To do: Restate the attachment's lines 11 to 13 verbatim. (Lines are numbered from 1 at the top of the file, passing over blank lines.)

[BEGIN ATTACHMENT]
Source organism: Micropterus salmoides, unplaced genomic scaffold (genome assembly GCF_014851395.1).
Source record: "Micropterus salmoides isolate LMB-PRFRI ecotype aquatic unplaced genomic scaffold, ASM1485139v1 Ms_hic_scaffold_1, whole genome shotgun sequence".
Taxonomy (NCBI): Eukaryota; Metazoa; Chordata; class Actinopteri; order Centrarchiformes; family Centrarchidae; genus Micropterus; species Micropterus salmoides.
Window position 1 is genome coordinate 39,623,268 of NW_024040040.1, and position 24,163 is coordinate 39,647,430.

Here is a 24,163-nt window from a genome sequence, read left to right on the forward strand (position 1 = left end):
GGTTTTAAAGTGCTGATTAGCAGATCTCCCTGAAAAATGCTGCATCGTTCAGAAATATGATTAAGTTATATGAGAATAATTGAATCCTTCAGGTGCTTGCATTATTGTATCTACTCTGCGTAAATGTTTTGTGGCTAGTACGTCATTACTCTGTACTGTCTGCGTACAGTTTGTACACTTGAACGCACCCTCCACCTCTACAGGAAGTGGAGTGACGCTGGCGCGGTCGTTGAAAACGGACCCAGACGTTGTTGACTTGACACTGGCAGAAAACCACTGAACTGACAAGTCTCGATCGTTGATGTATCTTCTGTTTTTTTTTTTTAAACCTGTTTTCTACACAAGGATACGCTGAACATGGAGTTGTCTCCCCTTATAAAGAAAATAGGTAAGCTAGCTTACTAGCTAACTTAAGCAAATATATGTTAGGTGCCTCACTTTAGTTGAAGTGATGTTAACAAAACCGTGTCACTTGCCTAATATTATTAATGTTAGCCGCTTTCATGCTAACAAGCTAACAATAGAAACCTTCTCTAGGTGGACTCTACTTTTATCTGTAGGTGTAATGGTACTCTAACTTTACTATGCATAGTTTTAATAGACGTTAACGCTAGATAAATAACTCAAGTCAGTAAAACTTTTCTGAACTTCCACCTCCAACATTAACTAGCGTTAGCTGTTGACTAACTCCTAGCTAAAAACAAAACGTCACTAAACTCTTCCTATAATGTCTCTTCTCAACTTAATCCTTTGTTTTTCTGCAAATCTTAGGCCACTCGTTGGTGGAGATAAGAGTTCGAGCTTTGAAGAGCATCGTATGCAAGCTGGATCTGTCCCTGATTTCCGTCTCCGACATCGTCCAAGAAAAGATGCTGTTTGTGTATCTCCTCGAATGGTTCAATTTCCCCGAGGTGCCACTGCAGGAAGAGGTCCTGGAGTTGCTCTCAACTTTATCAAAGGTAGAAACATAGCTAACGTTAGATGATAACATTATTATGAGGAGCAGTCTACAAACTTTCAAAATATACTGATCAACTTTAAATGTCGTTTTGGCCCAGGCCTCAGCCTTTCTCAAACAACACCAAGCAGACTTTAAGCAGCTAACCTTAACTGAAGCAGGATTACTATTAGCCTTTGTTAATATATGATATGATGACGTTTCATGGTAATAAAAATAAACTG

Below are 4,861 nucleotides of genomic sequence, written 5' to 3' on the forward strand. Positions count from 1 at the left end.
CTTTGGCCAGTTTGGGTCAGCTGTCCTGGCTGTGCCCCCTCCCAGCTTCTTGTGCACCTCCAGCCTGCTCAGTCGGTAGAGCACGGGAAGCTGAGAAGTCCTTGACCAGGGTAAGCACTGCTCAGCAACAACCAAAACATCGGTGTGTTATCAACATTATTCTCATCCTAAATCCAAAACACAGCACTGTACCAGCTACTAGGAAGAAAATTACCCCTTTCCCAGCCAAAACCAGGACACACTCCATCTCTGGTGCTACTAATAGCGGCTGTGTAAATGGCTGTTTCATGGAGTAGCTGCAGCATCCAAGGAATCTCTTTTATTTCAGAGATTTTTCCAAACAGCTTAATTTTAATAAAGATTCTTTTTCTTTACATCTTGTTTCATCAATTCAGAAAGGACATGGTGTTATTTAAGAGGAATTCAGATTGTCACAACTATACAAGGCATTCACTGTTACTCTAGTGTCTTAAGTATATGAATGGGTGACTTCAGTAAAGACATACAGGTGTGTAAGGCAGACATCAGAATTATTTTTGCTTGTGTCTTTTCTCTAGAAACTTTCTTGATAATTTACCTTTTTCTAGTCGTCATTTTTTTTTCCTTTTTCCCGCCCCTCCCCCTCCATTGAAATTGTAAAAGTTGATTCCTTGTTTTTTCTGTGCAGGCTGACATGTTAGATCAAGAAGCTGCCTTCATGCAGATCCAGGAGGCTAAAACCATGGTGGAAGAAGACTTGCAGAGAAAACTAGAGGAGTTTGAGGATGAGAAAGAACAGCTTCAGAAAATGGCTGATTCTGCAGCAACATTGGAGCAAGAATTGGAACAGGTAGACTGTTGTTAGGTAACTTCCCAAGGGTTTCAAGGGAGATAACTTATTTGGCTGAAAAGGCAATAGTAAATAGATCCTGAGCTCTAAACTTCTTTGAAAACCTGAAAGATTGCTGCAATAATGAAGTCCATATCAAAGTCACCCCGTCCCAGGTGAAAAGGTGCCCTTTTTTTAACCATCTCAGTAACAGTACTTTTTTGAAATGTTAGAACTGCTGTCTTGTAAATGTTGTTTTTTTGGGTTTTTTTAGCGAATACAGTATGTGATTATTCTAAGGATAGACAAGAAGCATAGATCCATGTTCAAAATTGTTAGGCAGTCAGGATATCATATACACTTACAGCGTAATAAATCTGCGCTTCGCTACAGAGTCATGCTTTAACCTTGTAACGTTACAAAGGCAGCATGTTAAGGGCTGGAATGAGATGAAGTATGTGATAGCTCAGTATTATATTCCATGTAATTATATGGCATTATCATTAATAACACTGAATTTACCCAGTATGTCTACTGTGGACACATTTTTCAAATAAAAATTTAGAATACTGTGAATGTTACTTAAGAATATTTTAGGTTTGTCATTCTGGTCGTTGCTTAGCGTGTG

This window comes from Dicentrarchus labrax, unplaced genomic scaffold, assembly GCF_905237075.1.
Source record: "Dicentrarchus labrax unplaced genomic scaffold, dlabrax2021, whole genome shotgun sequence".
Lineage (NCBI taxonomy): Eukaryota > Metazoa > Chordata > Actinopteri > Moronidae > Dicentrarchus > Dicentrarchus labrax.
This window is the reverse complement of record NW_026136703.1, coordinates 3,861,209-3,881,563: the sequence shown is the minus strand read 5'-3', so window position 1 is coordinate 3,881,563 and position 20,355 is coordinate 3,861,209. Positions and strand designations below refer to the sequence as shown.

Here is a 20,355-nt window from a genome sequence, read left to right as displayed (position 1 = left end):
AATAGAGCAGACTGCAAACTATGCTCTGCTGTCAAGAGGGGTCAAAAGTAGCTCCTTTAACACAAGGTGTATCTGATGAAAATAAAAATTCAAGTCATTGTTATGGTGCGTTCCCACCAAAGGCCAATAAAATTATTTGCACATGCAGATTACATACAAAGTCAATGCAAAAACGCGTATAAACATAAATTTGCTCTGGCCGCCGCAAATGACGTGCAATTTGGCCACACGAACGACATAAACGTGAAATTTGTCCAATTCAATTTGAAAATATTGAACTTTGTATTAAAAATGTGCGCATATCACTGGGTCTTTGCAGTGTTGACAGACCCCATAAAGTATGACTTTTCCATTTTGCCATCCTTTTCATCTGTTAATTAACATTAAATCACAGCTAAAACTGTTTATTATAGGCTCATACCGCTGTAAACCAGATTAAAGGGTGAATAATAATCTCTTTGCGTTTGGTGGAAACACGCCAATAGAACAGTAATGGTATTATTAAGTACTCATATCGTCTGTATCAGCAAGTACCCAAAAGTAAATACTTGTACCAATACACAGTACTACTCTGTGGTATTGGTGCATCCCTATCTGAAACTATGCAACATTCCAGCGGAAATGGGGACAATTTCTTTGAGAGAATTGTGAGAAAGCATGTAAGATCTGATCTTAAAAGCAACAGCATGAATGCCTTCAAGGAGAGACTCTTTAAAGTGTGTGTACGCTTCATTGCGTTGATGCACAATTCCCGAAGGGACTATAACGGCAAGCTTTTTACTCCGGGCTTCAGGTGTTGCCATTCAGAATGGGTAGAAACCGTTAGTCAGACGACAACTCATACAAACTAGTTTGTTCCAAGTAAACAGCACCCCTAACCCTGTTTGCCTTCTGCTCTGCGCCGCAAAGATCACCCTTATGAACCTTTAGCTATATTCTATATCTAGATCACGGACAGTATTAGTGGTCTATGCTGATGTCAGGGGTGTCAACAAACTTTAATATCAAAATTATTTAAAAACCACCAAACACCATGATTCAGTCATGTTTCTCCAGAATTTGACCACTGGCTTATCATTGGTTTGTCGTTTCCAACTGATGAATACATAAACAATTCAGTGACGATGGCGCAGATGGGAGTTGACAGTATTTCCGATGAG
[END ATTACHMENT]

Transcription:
Lineage (NCBI taxonomy): Eukaryota > Metazoa > Chordata > Actinopteri > Moronidae > Dicentrarchus > Dicentrarchus labrax.
This window is the reverse complement of record NW_026136703.1, coordinates 3,861,209-3,881,563: the sequence shown is the minus strand read 5'-3', so window position 1 is coordinate 3,881,563 and position 20,355 is coordinate 3,861,209. Positions and strand designations below refer to the sequence as shown.

Here is a 20,355-nt window from a genome sequence, read left to right as displayed (position 1 = left end):